Informational Interview 101


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This is a guest post by Trista Harris.  It was originally published on her blog, New Voices of Philanthropy, on August 18, 2012.

This week I had the opportunity talk to some high school students about building their brand (What’s up Cookie Cart kids!) and one of them asked me afterwards “what is an informational interview?”. That is a great question and one that many adults are often too embarrassed to ask. So I’ll pretend that I’m answering the question for the high schoolers and mid-career professionals can pretend like they are reading this post to brush up on something that they already know everything about and are doing consistently to advance in their career. Deal?

So what is an informational interview?

An informational interview is  not a job interview. It is an interview to learn more about a job, career, industry or company.

Who should I ask for an informational interview?

People that you admire, someone who has a job that you would like in 5-10 years, or someone that works at a company that you would like to work at. You can find these people in industry blogs or newspapers, through alumni associations, or through referrals from people in your network.

Can you give me an example email to request an informational interview?

For students:
Brad Owens, from Humphrey Institute Career Services suggested that I contact you.  As a graduate student studying nonprofit management I would like to learn more about my various career options after I graduate, he thought you might be able to provide me with useful information. If you are able to find time, I would like to meet with you in person or by phone for 20 minutes to ask you a few questions about your career path.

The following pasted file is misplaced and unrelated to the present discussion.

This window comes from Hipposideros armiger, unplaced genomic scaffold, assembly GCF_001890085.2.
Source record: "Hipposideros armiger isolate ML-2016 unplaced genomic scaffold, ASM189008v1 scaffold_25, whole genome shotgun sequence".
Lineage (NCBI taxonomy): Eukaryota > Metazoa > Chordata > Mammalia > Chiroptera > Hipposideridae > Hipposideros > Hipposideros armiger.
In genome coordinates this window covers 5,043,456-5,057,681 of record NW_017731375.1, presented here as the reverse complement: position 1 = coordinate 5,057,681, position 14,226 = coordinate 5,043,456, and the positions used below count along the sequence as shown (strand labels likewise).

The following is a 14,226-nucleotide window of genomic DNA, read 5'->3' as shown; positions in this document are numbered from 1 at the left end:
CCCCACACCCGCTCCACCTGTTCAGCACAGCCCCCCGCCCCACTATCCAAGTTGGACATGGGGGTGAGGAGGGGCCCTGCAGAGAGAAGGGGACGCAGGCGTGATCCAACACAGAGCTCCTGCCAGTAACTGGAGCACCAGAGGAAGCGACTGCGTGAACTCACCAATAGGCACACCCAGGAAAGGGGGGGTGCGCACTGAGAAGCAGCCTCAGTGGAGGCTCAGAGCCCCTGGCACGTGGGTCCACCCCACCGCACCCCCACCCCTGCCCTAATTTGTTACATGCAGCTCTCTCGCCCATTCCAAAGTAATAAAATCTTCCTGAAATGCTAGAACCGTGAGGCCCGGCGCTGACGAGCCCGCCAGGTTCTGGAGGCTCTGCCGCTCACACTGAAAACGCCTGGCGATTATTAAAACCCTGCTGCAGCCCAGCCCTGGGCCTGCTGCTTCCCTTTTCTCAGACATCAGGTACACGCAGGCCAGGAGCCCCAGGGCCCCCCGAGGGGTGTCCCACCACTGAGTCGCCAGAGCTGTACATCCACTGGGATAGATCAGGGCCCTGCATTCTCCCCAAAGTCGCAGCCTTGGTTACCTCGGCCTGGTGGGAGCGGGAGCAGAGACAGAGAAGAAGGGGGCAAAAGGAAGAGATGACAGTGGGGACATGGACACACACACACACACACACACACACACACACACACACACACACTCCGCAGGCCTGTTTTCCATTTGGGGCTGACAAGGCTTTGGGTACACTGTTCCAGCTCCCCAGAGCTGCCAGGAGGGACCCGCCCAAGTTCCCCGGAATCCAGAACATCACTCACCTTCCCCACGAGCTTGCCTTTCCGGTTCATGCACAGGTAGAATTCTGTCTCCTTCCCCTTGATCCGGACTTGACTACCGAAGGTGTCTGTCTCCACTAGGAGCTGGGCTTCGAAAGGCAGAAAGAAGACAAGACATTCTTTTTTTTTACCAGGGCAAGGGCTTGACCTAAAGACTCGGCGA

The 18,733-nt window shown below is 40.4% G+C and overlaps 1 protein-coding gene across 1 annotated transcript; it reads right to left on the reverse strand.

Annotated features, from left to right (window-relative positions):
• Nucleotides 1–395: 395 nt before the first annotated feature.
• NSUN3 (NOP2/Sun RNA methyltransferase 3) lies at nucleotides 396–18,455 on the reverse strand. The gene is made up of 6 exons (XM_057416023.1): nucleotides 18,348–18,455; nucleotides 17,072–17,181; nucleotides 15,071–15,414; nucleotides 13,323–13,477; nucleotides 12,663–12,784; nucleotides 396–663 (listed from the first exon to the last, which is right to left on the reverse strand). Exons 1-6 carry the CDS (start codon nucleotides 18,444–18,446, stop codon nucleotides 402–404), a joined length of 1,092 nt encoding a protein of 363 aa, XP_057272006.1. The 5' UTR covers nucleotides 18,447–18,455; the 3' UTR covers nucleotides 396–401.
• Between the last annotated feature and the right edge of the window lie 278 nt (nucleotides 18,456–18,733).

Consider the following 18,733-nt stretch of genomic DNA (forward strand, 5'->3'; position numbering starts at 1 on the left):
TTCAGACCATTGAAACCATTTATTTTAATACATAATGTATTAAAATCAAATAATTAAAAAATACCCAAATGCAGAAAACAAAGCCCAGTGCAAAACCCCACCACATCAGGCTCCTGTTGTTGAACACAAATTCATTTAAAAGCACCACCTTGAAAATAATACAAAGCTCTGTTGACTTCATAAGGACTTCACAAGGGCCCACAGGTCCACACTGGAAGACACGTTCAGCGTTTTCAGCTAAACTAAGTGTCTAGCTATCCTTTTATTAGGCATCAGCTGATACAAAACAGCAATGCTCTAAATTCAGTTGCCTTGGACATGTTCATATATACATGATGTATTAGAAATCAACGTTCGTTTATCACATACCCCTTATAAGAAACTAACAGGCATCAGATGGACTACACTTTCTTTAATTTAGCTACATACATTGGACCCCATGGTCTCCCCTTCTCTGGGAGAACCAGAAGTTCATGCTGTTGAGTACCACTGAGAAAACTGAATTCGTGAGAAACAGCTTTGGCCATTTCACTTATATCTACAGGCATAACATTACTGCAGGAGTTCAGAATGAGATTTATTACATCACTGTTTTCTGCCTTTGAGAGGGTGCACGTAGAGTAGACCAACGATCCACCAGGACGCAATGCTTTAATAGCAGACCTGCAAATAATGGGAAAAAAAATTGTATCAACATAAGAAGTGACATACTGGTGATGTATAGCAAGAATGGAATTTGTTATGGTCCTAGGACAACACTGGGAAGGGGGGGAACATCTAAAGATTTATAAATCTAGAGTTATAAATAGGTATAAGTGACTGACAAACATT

Thank you for considering my request. I look forward to your reply.

For people that are employed:

Amy Johnson, Executive Director of the Helping People Center shared your contact information with me. She is a big fan of yours and highly recommended that I reach out to you. I am currently a development officer at the Evergreen Health Society and am confidentially considering a move to the foundation field. Because you successfully transitioned from fundraising to a program officer position, I would like to talk with you  about your transition and if you have any specific advice about how I can better prepare myself for a job as a program officer. If you are able to find time, I would like to meet with you in person or by phone .

Thank you for considering my request. I look forward to your reply.

What should I ask in my informational interview?

Can you tell me about your career path?

What does your average day look like?

What degrees are needed in this field?

What do you think best prepared you for this position?

What do you like most about your job?

What is your least favorite part of the job?

What are the next steps for you in your career?

Are there people that you would recommend that I talk to to learn more?

Who do you admire in this field?

What sort of follow-up should I do?

Write a thank you note (handwritten is best) and if you get a job in the field at a later date, write them again to thank them for their great advice that helped you to break into the field.


If you found this blog post useful, please subscribe. On Twitter? Follow me @Philanthropy411.

Posted by Kris Putnam-Walkerly © Kris Putnam-Walkerly and Philanthropy411, 2012.

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